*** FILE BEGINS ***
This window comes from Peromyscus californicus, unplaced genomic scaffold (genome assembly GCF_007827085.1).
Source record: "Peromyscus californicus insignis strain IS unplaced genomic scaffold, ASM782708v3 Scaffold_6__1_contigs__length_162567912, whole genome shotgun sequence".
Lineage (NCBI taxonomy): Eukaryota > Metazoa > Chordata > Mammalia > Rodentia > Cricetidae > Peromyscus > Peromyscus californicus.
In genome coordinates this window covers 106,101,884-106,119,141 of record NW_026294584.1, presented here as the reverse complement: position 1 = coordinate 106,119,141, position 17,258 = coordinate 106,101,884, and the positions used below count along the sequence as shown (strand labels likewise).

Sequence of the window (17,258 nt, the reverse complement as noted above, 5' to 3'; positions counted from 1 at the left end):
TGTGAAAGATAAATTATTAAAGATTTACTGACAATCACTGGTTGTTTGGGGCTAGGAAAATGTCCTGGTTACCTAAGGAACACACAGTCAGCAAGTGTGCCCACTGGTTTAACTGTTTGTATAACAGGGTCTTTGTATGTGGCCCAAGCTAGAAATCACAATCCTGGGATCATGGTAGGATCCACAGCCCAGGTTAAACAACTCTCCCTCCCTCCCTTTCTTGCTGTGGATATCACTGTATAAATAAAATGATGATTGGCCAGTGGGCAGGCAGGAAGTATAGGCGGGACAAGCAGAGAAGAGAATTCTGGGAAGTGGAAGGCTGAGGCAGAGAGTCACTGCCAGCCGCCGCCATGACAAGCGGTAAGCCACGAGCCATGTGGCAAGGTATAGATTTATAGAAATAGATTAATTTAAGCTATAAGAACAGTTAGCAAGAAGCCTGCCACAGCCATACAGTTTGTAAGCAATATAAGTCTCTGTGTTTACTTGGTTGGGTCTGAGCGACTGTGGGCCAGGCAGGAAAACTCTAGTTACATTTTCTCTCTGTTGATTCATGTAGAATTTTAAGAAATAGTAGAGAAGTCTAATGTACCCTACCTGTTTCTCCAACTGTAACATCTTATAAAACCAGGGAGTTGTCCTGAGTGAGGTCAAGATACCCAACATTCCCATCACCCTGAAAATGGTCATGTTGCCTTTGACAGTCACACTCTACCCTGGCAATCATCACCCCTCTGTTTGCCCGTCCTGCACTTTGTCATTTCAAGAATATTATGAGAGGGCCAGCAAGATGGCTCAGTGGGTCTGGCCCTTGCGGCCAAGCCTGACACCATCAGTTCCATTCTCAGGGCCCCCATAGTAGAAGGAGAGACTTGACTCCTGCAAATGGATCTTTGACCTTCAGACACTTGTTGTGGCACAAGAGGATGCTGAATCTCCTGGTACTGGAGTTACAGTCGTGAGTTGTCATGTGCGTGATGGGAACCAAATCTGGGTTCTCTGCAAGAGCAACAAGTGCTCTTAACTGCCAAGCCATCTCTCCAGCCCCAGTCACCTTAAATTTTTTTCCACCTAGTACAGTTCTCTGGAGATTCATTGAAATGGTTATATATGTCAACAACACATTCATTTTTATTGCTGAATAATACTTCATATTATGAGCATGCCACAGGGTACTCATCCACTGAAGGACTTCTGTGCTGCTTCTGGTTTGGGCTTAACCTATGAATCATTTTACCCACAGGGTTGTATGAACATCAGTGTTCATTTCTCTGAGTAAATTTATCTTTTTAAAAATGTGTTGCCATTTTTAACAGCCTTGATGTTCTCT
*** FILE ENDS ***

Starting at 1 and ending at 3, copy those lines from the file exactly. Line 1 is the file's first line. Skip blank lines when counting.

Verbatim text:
This window comes from Peromyscus californicus, unplaced genomic scaffold (genome assembly GCF_007827085.1).
Source record: "Peromyscus californicus insignis strain IS unplaced genomic scaffold, ASM782708v3 Scaffold_6__1_contigs__length_162567912, whole genome shotgun sequence".
Lineage (NCBI taxonomy): Eukaryota > Metazoa > Chordata > Mammalia > Rodentia > Cricetidae > Peromyscus > Peromyscus californicus.